Oregairu Season 3 (My Teen Romantic Comedy SNAFU CLIMAX), Episode 11: A Genuine Confession

“Allow me the privilege of distorting your life.”

Only Hikki would make his love confession in such a way. But isn’t that just like him in the end? It’s as authentic as it is awkward, honest as it is strange, and precisely the proper way for him to end the first journey he was on and properly begin the second, longer, more significant journey into the rest of his life, which, by the way, is what Yukinon references in her “clearer,” better confession in return.

Yes, we finally got there. Through our Instagram account, I’ve realized how invested people are in the romantic aspect of Oregairu. This has been the moment that they’ve waited for—and I admit, I’ve been waiting on the bridge scene as well. But for me, that scene was about more then the confession (as good as it was)—it’s the last step of an adventure for both Hikki and Yukinon (and Yui, too, in a way), toward understanding themselves better and learning what it means to be genuine.

Way back five years ago now in season two, through tears in his eyes, Hikki told Yui and Yukino he wanted something genuine. But you can’t have authenticity just like that. It’s scary and awkward at first, because the self you show to other people must be pulled away, like a magic trick, to reveal the real person underneath. That real person is not the same as the image portrayed; it’s awkward for Hikki to throw off the chains of being a smart recluse and admit both his foibles and his “desire.” And Yukinon fears putting aside her perfect self to admit her insecurities, including a fear of depending on someone else and dragging that person down with her.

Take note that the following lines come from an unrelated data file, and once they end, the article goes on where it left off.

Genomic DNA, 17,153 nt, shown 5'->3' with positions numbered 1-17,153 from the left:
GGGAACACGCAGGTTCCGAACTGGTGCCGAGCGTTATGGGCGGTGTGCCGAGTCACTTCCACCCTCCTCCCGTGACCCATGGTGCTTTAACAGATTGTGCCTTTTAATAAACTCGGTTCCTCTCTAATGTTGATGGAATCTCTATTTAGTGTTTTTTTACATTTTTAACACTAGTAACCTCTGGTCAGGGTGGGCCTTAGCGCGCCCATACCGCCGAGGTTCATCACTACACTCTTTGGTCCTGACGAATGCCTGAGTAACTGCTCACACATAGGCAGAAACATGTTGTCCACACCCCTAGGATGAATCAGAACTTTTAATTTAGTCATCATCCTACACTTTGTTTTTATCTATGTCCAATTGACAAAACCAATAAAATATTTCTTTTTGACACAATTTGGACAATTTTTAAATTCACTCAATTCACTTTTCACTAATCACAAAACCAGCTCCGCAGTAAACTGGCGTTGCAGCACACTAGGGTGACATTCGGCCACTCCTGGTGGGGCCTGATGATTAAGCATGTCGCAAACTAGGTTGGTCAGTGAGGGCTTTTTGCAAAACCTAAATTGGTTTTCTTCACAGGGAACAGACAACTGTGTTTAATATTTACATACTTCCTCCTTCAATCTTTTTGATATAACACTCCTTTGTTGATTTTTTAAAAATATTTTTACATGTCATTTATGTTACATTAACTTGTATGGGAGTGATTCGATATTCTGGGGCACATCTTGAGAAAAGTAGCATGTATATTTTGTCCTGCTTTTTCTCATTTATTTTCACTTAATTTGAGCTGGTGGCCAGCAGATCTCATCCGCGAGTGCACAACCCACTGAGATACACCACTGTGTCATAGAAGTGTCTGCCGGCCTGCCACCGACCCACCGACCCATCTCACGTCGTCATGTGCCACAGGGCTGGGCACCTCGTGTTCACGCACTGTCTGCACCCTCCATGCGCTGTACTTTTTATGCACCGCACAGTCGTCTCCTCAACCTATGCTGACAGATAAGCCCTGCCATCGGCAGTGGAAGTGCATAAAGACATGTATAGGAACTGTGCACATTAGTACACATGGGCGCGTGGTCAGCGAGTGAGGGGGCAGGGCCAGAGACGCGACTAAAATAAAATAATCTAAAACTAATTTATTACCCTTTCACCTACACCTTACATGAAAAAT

We’ve all been teenagers, so we get how hard to it is to be genuine (especially during those years when we’re not quite sure who we really are). And we’ve all engaged in relationships, whether it be just friendships or romantic ones as well. Both types usually develop over a long stretch of time, but for Hikki, Yukinon, and Yui, they don’t have all the time in the world. There’s a self-set deadline—the end of prom—that will mark the closure of their special relationship. A year or less just isn’t enough for this group, especially for Yukinon and Hikki, to go from being unaware of each other (and then even actively disliking one another) to breaking through all their pain in order to develop a deeper, lasting relationship. It’s just too much to expect for these two, and Hikki admits thatHe has to take the leap now, because he knows that their ties will disappear because of his own weakness and hers. He has to confess to her if we wants that something authentic.


Of course, he takes a roundabout way to do so—he continues with the dummy prom, which now seems set to happen. I have to admit, this part confused me when reading the light novel, and it confuses me now: Did he have to do this so that he could tell Yukinon he loves her? Was this his weird, grand setup to let her know that he would like to continue distorting her life? Or was it to just show Yukinon that they can help one another, and also that her family has begun to trust her in her growth?

I don’t know, but the development shocks all parties involved, including Iroha, who scares the team of nerds with how forthright she is.

And Yui? Well, she cries one more time. But the tone now seems to be of acceptance—not fear, not holding on, not resignation. She’s moving forward, as much as it hurts.